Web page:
Proper farm management, biosecurity and use of novel feed ingredients can all help in reducing levels of antibiotic resistance on poultry farms. Although more than 30 countries have already banned antibiotic growth promoters, antibiotics in many parts of the world are generally administered to the entire flock for prophylaxis, disease treatment, and/or growth promotion. However, there remains a constant growing pressure on poultry producers to change their practices as antibiotic resistance has emerged as one of the biggest public health concerns of the 21st century. According to one estimate, failing to tackle antimicrobial resistance will mean that the world population by 2050 could be between 11 million and 44 million lower than it would otherwise be in the absence of antimicrobial resistance. While completely eliminating antibiotic resistance is unlikely, the overall position can be improved by judicious use of these dreadful chemicals.
When poultry has a disease that requires antibiotic treatment, they have to be treated with antibiotics; and this is something that cannot be changed. However, what can be changed is the use of antibiotics for growth promotion and prophylaxis — their use substituted with proper farm management, increased biosecurity and the use of novel feed ingredients. Biosecurity constitutes a set of measures to prevent the introduction of infectious disease agents and to minimize the incidence and spread of disease agents in poultry flocks. Management of the poultry farm, including the transfer of birds between production areas, checks on people and other birds/animals entering the farm, as well as the proper management of equipment, vehicles, air, feed and water supply: all need to be carefully monitored. There are several professional farm management and biosecurity guidelines available and easily accessible to help with this aspect. Where nutrition is concerned, a recent meta-analysis of poultry feeding trials has found that some novel feed additives have been found to perform as well, if not better, than antibiotic growth promoters.
Key points to limit the use of antibiotics in poultry and prevent drug resistance in pathogenic infections
- Preventive strategies, such as appropriate husbandry and hygiene, routine health monitoring, and immunizations, should be emphasized.
- Other therapeutic options should be considered prior to antimicrobial therapy.
- Judicious use of antimicrobials, when under the direction of a veterinarian, should meet all the requirements of a valid veterinarian-client-patient relationship.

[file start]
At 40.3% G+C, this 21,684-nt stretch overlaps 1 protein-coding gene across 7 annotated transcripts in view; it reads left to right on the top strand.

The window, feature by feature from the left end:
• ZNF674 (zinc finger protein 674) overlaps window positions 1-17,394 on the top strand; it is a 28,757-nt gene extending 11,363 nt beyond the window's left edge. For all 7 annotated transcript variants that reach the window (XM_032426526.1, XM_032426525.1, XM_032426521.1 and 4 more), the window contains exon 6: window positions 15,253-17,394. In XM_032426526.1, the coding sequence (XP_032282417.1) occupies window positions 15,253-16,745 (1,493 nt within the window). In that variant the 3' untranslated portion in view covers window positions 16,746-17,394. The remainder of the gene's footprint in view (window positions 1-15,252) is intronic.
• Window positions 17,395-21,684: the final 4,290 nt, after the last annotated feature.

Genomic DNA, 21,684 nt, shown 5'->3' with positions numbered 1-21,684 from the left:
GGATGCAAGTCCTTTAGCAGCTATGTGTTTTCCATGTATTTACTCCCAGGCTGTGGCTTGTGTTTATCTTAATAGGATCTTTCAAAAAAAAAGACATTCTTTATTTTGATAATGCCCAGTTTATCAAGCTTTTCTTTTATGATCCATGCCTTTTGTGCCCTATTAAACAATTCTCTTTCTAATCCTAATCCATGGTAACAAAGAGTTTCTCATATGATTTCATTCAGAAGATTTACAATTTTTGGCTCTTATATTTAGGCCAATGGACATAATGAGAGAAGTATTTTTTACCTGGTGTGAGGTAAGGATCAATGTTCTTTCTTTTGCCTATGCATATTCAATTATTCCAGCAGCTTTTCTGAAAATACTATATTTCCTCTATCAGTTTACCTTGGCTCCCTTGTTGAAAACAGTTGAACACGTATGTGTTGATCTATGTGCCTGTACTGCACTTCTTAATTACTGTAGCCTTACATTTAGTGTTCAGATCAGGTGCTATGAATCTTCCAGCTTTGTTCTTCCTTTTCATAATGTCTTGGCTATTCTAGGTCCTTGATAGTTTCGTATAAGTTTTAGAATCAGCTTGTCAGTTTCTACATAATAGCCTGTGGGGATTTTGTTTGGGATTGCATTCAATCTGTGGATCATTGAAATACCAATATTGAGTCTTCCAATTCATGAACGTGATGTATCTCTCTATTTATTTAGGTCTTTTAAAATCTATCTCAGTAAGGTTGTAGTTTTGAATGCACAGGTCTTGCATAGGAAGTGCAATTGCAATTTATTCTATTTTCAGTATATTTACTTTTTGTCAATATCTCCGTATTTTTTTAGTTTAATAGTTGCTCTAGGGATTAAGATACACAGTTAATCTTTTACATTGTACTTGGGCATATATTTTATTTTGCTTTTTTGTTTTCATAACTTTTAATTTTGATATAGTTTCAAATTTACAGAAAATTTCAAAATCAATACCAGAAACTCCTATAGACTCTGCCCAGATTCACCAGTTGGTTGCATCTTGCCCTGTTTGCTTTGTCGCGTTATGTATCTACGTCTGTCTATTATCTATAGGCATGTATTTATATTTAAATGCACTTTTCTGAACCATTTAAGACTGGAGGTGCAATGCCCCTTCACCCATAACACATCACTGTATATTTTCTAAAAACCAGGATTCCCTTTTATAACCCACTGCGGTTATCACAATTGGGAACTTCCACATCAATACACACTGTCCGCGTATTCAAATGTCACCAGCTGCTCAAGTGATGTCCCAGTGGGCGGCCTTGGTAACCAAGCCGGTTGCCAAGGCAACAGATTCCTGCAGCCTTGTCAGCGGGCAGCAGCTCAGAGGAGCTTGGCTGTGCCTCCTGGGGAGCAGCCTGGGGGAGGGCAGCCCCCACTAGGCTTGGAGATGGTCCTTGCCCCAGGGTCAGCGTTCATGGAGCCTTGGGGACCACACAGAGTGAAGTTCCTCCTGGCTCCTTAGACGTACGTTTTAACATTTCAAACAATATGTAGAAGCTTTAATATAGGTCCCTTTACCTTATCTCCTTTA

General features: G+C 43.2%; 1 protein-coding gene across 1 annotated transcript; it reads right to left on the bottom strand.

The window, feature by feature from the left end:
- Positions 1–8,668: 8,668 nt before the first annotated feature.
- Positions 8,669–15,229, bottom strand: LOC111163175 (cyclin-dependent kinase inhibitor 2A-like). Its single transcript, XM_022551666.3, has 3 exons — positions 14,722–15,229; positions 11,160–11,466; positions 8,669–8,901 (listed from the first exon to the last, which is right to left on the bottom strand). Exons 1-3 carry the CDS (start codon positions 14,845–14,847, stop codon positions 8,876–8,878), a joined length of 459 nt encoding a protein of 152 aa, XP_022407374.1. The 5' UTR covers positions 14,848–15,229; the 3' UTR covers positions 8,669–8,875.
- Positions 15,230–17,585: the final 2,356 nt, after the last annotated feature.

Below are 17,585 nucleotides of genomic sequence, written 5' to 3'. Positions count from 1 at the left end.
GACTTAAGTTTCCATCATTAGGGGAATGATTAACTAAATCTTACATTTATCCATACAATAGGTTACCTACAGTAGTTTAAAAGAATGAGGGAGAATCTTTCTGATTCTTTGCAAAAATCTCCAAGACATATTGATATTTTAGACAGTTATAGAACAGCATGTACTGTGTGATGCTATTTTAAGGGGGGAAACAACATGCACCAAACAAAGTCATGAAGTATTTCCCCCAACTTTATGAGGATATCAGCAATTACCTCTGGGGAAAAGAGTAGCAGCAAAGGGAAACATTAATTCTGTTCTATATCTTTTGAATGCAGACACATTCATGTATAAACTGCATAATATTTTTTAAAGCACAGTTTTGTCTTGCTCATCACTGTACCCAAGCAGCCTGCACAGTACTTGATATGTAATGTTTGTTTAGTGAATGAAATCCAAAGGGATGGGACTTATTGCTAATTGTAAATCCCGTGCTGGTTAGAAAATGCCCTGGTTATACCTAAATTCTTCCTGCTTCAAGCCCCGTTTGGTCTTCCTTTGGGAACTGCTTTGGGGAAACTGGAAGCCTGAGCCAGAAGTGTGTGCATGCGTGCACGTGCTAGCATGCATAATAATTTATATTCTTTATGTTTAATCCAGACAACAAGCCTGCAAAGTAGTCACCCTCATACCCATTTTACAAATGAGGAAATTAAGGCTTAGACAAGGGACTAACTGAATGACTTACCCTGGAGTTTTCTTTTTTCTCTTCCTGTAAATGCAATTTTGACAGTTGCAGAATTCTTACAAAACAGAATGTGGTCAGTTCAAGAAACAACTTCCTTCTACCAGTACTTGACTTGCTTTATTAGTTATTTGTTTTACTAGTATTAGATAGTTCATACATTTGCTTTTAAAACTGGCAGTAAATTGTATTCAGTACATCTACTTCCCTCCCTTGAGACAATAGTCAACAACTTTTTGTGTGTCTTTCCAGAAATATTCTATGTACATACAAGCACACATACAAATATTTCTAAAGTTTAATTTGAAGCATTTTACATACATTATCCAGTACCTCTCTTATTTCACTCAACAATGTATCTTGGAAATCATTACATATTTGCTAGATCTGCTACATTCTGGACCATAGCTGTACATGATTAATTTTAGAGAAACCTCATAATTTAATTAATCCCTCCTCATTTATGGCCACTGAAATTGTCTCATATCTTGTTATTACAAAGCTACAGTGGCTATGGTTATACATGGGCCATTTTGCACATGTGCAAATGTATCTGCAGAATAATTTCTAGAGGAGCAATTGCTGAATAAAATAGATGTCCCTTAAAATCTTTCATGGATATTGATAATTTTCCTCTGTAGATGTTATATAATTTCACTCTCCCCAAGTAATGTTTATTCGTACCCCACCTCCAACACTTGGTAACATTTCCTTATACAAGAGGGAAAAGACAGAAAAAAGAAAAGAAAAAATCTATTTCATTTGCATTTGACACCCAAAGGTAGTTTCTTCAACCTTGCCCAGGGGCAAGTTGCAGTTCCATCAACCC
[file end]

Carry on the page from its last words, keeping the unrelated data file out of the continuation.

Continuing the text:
- Prescription, Veterinary Feed Directive, and extra-label use of antimicrobials must meet all the requirements of a valid veterinarian-client-patient relationship.
- Extra-label antimicrobial therapy must be prescribed only in accordance with the Animal Medicinal Drug Use Clarification Act amendments to the Food, Drug, and Cosmetic Act and its regulations.
- Veterinarians should work with those responsible for the care of animals to use antimicrobials judiciously regardless of the distribution system through which the antimicrobial was obtained.
- Regimens for therapeutic antimicrobial use should be optimized using current pharmacological information and principles
- Antimicrobials considered important in treating refractory infections in human or veterinary medicine should be used in animals only after careful review and reasonable justification. Consider using other antimicrobials for initial therapy
- Use narrow spectrum antimicrobials whenever appropriate.
- Utilize culture and susceptibility results to aid in the selection of antimicrobials when clinically relevant.
- Therapeutic antimicrobial use should be confined to appropriate clinical indications. Inappropriate uses such as for uncomplicated viral infections should be avoided.
- Therapeutic exposure to antimicrobials should be minimized by treating only for as long as needed for the desired clinical response.
- Limit therapeutic antimicrobial treatment to ill or at-risk birds, treating the fewest birds indicated.
- Minimize environmental contamination with antimicrobials whenever possible.
- Accurate records of treatment and outcome should be used to evaluate therapeutic regimens.
“Using antibiotics carefully only will work for sustainable future”
Sheikh Firdous Ahmad1*, Tania Gupta1 and Kanika Mahajan2
ICAR-Indian Veterinary Research Institute, Izatnagar, Bareilly (U.P.)
Guru Angad Dev Veterinary and Animal Science university (GADVASU), Ludhiana